In our last post we discussed the inherent vulnerability in the Problem Statement; it documents the signs and symptoms of the problem, but not the problem itself. And, that the real problem is usually imbedded deeply within multiple layers of cause-and-effect.
This condition is problematic on several fronts.
I hate puns!
First, it makes problem solving seem simpler than it really is. Treating obvious and apparent signs and symptoms is easier than identifying and eliminating the underlying cause.
Second, by treating signs and symptoms we create a false sense of solution and accomplishment. Often our solution proves to be temporary, or worse, transient.
And third, if our treatment of the signs and symptoms turns out to be lasting, it forces the problem to manifest in more severe and less remediable ways.
That happened to me!
If, perchance, we recognize that signs and symptoms are indications of a problem, and not the very problem itself, then we stand a much better chance of solving the problem once and for all.
Okay, so what do I do?
Effective problem solving begins with a healthy appreciation of causality, or simply the relationship between cause and effect. The signs and symptoms that we observe, that indicate something is wrong, are the superficial manifestation of the problem. The problem may be directly causal (a primary cause) or indirectly causal (secondary, tertiary, quaternary, etc.) to the superficial effect.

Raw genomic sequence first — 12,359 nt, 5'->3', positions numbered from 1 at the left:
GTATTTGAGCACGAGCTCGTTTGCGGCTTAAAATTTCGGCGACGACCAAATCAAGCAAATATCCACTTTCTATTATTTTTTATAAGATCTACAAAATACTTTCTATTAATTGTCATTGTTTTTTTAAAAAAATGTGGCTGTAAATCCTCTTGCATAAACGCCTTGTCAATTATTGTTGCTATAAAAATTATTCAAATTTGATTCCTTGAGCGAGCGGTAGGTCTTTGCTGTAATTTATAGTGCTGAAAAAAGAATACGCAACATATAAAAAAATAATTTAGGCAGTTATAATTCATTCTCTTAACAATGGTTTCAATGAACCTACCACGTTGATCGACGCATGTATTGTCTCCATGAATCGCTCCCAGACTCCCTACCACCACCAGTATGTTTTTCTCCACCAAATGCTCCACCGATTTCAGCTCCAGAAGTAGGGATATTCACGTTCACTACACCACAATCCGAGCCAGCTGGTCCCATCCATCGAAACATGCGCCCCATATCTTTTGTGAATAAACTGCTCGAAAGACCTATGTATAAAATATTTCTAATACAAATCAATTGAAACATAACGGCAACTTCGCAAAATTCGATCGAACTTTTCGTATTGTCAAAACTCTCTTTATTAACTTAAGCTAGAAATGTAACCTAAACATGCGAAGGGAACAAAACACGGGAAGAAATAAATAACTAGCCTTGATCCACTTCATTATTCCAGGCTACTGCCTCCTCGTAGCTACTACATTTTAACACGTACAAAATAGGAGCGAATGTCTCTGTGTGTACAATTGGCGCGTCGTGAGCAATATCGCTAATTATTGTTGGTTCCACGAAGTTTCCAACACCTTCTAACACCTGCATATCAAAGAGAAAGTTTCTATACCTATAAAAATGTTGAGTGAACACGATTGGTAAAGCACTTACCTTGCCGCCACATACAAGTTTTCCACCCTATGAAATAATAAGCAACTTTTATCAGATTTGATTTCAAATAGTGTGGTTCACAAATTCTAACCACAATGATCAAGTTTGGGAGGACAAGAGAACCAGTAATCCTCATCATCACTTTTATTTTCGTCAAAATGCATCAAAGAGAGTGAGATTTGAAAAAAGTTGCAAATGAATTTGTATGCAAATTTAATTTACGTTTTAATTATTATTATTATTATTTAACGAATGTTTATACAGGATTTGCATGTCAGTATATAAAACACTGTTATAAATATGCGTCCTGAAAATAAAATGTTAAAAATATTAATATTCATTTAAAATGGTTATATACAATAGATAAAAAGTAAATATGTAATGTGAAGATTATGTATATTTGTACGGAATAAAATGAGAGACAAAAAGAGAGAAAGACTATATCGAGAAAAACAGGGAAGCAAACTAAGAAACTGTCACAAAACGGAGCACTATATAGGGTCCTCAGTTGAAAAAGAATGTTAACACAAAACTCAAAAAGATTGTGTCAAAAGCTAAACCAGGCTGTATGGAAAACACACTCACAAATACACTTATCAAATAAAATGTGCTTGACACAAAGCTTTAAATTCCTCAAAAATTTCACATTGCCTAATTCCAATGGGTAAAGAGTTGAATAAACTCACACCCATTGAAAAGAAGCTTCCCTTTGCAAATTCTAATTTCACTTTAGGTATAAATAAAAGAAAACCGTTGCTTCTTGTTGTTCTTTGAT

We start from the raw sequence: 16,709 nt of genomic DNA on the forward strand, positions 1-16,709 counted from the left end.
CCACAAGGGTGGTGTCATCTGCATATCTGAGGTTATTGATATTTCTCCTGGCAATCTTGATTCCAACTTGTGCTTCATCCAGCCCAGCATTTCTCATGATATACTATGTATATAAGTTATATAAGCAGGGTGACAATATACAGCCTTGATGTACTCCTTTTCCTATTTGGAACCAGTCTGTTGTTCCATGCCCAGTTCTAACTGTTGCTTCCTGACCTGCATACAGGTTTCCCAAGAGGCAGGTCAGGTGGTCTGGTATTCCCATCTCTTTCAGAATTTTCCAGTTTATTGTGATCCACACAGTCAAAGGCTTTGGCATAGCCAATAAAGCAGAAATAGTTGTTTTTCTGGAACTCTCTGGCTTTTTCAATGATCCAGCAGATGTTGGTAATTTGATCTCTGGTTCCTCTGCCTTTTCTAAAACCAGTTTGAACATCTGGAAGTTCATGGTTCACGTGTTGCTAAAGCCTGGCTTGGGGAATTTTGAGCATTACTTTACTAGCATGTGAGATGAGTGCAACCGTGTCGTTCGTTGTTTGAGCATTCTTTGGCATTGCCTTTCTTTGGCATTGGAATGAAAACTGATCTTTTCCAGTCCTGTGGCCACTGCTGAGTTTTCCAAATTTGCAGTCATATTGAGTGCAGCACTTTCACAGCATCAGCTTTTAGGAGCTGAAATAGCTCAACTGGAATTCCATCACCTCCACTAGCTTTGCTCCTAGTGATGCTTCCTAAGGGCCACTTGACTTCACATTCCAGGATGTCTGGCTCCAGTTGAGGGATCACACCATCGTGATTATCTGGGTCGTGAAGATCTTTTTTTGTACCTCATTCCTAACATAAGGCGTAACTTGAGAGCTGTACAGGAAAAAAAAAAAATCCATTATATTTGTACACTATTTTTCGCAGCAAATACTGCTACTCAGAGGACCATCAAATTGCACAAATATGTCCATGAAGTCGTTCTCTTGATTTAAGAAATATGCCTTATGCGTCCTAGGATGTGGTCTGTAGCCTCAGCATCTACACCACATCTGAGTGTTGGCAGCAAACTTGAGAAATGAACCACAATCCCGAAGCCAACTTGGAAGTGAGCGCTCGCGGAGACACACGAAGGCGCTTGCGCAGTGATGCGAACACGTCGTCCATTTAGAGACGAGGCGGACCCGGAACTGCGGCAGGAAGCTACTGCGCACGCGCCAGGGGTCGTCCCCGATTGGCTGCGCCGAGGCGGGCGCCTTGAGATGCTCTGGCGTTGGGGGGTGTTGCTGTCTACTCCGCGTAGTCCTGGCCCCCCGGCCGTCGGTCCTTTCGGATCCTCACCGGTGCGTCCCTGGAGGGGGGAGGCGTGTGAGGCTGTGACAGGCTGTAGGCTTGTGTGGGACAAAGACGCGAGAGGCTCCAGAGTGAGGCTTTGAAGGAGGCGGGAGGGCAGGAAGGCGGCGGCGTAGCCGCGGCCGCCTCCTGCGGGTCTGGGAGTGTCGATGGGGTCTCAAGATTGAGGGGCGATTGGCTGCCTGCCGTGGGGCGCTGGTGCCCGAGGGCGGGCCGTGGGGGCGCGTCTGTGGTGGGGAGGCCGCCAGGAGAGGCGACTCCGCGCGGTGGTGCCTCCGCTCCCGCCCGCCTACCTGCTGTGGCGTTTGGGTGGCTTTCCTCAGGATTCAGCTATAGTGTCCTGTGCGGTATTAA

And you said all that to say what?
Often, our problem solving efforts presume the immediate cause of the observed effect is the problem – direct causality – when in fact indirect causality is the norm.
Oh boy – here we go!
This means that the cause of the observed effect is really an effect itself, from a preceding cause, which is also an effect of a cause before that. Consider this a causality chain.
Whoa, whoa, whoa – are you saying that a cause is also an effect?
When problem solvers follow the causality chain approach, and incorporate it into the problem solving process, they are much more successful in determining the ultimate or root cause of the problem.
If a cause is also an effect, how do I know when I’ve got to the root cause?
For a cause to be the root cause, it must satisfy three conditions:
1. It is necessary to produce the effect or causality chain
2. It is sufficient to produce the effect or causality chain
3. Its predecessive causality is pluralistic and contributory, but neither necessary nor sufficient
My head is really starting to hurt.
One more thought on causality …
What is it?
More next time.